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Toxins 2013, 5(1), 173-183; doi:10.3390/toxins5010173

Article
Carry-Over of Aflatoxin B1 to Aflatoxin M1 in High Yielding Israeli Cows in Mid- and Late-Lactation
Malka Britzi 1, Shmulik Friedman 2, Joshua Miron 3, Ran Solomon 4, Olga Cuneah 5, Jakob A. Shimshoni 5, Stefan Soback 1, Rina Ashkenazi 6, Sima Armer 6 and Alan Shlosberg 5,*
1
National Residue Control Laboratory, Kimron Veterinary Institute, Bet Dagan 50250, Israel; E-Mails: malkab@moag.gov.il (M.B.); stefans@moag.gov.il (S.S.)
2
Israeli Dairy Board, Yehud 56470, Israel; E-Mail: shmulik@milk.org.il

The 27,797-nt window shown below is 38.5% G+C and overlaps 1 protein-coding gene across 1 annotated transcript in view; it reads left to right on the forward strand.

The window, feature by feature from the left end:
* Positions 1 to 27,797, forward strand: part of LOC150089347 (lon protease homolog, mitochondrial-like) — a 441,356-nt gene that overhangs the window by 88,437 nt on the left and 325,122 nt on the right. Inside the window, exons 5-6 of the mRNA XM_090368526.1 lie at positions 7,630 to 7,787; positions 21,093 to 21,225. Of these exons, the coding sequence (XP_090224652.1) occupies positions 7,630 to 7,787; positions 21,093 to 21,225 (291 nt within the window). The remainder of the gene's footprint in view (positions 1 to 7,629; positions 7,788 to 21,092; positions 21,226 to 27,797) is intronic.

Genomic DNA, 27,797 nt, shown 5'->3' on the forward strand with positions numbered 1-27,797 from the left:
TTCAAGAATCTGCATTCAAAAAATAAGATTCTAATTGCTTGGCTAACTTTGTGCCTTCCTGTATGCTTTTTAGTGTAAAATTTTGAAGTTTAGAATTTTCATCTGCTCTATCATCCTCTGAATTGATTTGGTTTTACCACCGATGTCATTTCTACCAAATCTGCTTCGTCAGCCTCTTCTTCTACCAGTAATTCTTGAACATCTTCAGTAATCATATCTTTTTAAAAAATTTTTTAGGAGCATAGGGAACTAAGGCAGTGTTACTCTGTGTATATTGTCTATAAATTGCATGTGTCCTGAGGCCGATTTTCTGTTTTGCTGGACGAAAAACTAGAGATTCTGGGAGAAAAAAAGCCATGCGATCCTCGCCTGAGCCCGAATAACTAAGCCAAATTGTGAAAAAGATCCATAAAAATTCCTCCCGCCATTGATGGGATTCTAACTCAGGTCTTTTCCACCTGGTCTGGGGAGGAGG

3
Department of Ruminant Science, Agricultural Research Organization, Bet Dagan 50250, Israel; E-Mail: jmiron@volcani.agri.gov.il
4
Ambar Feed Production Company, Gan Shmuel 38810, Israel; E-Mail: ransal@shaham.moag.gov.il
5
Department of Toxicology, Kimron Veterinary Institute, Bet Dagan 50250, Israel; E-Mails: olgacu@moag.gov.il (O.C.); jakobshimshoni@gmail.com (J.A.S.)
6
Department of Chemistry, Plant Protection and Inspection Services, Bet Dagan 50250, Israel; E-Mails: rinaa@moag.gov.il (R.A.); simaa@moag.gov.il (S.A.)
*
Author to whom correspondence should be addressed; E-Mail: toxbird@gmail.com; Tel.: +972-3968-1674; Fax: +972-3968-1730.
Received: 29 November 2012; in revised form: 31 December 2012 / Accepted: 7 January 2013 /
Published: 16 January 2013

Abstract